By Jacob Sahms
After the events of Monsters Inc., Mike and Sully (Billy Crystal and John Goodman) find themselves directing the business of the company, up to their glorious animated eyeballs in protocols, paperwork, and problems that they never imagined. Of course, they still have to deal with a cranky administrator, but this time it’s Roz’s twin sister Roze (Bob Peterson), and plenty of other monsters who have varying degrees of success as laborers in the work – which has changed from scaring to laughter.
While our two favorite monsters are trying to transition the company’s motto to “Laughter is what we’re after,” they discover that not everyone wants to change, but there are monsters who are dying to make difference and be part of the new culture. Tylor Tuskman (Ben Feldman, Superstore) is a new employee of the company, who finds himself working on the facility, instead of actually getting to interact with children. Tuskman has a lot to learn about being a Monster, but his older bosses believe in his potential.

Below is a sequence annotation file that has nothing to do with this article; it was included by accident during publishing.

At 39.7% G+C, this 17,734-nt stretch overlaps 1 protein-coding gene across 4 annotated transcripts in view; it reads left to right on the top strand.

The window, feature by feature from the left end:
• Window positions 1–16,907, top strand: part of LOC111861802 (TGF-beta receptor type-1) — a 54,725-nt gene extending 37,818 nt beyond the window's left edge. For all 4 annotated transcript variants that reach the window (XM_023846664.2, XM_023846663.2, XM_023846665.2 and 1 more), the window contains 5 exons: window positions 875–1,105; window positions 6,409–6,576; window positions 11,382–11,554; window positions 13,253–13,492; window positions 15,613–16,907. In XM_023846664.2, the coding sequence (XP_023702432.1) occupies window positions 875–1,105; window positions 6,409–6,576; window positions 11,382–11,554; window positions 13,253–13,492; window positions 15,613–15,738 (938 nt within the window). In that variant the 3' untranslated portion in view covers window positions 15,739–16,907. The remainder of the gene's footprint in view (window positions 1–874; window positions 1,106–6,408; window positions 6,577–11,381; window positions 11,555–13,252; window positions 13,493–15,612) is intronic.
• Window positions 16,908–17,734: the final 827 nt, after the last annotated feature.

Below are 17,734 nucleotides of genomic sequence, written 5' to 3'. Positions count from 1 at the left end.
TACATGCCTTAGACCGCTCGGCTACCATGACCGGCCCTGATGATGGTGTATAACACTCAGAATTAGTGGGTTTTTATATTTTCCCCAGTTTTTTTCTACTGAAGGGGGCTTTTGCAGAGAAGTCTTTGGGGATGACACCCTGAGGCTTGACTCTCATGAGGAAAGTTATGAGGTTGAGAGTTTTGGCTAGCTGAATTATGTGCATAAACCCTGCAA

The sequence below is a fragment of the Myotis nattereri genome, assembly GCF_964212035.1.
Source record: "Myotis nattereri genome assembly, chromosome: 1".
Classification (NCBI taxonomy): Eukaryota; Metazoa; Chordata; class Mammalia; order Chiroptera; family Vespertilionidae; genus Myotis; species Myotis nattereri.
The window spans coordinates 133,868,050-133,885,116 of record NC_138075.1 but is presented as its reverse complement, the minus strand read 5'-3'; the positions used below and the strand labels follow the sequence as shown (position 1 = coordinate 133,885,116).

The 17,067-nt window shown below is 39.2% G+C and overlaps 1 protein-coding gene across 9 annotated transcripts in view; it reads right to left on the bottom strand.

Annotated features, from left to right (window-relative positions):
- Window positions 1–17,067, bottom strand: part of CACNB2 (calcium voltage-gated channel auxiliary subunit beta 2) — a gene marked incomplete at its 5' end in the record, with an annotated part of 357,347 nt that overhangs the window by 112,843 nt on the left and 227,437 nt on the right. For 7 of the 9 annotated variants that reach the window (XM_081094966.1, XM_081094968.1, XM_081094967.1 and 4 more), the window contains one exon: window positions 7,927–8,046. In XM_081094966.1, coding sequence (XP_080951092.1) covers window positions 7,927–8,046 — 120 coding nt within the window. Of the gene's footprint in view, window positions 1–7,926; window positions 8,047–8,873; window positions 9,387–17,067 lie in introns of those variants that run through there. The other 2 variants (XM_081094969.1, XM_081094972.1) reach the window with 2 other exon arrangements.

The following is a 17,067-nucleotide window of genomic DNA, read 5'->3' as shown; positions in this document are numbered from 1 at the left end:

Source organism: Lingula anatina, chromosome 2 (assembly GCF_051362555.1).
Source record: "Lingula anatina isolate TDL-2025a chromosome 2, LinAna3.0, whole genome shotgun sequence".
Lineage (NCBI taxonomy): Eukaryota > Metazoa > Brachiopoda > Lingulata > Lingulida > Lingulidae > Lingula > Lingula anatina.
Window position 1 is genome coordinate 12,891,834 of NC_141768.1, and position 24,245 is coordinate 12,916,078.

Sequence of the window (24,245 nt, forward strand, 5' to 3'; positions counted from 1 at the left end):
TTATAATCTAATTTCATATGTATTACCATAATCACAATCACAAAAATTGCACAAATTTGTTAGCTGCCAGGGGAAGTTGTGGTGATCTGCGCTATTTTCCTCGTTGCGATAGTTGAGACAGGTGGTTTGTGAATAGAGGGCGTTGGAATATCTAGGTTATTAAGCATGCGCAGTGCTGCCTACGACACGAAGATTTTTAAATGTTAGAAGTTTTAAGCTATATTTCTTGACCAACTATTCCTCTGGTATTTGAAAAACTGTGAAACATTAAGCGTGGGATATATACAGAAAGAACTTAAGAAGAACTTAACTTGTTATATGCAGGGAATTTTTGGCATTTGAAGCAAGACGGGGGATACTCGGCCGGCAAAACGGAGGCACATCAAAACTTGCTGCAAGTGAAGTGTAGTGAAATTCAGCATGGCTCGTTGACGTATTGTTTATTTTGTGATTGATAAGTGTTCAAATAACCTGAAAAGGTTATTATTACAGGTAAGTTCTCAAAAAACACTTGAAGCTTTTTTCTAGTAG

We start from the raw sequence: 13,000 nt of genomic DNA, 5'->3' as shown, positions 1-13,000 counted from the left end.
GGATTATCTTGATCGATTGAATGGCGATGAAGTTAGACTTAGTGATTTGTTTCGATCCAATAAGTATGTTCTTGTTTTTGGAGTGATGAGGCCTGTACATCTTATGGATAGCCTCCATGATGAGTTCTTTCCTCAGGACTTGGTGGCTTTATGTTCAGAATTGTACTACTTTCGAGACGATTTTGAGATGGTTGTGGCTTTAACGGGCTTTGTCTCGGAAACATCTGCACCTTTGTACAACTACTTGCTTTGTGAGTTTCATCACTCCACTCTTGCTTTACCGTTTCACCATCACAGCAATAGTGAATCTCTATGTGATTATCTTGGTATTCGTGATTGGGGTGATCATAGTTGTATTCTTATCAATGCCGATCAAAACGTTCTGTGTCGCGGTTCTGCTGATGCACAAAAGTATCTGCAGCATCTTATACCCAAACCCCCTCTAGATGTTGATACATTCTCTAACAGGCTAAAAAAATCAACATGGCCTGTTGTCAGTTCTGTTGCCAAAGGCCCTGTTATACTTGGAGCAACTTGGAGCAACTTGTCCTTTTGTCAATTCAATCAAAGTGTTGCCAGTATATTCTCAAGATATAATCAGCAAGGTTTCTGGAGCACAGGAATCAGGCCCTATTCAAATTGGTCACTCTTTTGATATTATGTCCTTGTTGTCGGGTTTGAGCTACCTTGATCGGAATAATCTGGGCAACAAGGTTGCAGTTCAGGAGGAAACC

Old monsters and new ones will both learn life lessons about responsibility, truthfulness, and cooperation throughout the episodes. Tuskman has one monster, Lucas Neff’s Duncan P. Anderson gunning for his job, but the dramatic tension doesn’t come across as quite as scary as some of the scare scenes in Monsters Inc. It’s light-hearted comedy fun with some messages to consider for the whole family.
Besides Feldman, Crystal, and Goodman, the voice actor list includes Henry Winkler as Tuskman’s boss and Mindy Kaling as Val Little, a classmate of Tuskman’s from Monsters University. Bonnie Hunt, John Ratzenberger, Aisha Tyler, Alfred Molina, and Gabriel Iglesias also show up periodically.
The biggest lesson involves the changing of culture at the company. Changing from scaring to laughing takes time; it takes a different mindset to make it happen. Not everyone wants change to happen, for lots of reasons. Some hate change itself; some are worried about what they might lose, like power, prestige, or income. But the reality is that things change, within our families, within our communities, within our churches. When we fail to pursue God for God’s sake, and focus instead on what we want or expect, we can inhibit changes that God wants to work in our lives.
Changing from scaring to laughing is a big change — a monstrously big one.